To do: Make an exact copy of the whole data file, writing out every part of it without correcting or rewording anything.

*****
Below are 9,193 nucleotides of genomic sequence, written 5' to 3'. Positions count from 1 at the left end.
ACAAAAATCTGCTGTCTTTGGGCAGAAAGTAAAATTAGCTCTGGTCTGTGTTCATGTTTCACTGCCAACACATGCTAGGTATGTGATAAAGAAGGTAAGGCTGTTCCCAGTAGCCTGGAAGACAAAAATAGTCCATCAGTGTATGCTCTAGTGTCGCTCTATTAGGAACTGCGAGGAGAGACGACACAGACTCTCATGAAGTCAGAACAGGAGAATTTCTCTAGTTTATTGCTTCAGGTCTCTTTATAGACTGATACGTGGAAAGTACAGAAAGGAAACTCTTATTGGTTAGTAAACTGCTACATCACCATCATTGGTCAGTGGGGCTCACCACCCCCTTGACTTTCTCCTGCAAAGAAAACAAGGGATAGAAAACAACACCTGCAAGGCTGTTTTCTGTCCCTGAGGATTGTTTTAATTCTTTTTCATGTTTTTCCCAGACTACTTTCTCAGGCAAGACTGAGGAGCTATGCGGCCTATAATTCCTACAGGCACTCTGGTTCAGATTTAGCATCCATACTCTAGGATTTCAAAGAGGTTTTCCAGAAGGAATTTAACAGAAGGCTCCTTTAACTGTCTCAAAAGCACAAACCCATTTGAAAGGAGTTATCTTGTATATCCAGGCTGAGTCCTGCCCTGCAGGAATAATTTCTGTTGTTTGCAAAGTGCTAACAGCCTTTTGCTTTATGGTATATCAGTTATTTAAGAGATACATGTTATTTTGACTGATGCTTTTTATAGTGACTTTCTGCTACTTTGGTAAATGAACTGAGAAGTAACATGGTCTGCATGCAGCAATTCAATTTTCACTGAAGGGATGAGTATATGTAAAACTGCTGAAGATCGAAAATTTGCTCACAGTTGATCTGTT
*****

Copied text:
Below are 9,193 nucleotides of genomic sequence, written 5' to 3'. Positions count from 1 at the left end.
ACAAAAATCTGCTGTCTTTGGGCAGAAAGTAAAATTAGCTCTGGTCTGTGTTCATGTTTCACTGCCAACACATGCTAGGTATGTGATAAAGAAGGTAAGGCTGTTCCCAGTAGCCTGGAAGACAAAAATAGTCCATCAGTGTATGCTCTAGTGTCGCTCTATTAGGAACTGCGAGGAGAGACGACACAGACTCTCATGAAGTCAGAACAGGAGAATTTCTCTAGTTTATTGCTTCAGGTCTCTTTATAGACTGATACGTGGAAAGTACAGAAAGGAAACTCTTATTGGTTAGTAAACTGCTACATCACCATCATTGGTCAGTGGGGCTCACCACCCCCTTGACTTTCTCCTGCAAAGAAAACAAGGGATAGAAAACAACACCTGCAAGGCTGTTTTCTGTCCCTGAGGATTGTTTTAATTCTTTTTCATGTTTTTCCCAGACTACTTTCTCAGGCAAGACTGAGGAGCTATGCGGCCTATAATTCCTACAGGCACTCTGGTTCAGATTTAGCATCCATACTCTAGGATTTCAAAGAGGTTTTCCAGAAGGAATTTAACAGAAGGCTCCTTTAACTGTCTCAAAAGCACAAACCCATTTGAAAGGAGTTATCTTGTATATCCAGGCTGAGTCCTGCCCTGCAGGAATAATTTCTGTTGTTTGCAAAGTGCTAACAGCCTTTTGCTTTATGGTATATCAGTTATTTAAGAGATACATGTTATTTTGACTGATGCTTTTTATAGTGACTTTCTGCTACTTTGGTAAATGAACTGAGAAGTAACATGGTCTGCATGCAGCAATTCAATTTTCACTGAAGGGATGAGTATATGTAAAACTGCTGAAGATCGAAAATTTGCTCACAGTTGATCTGTT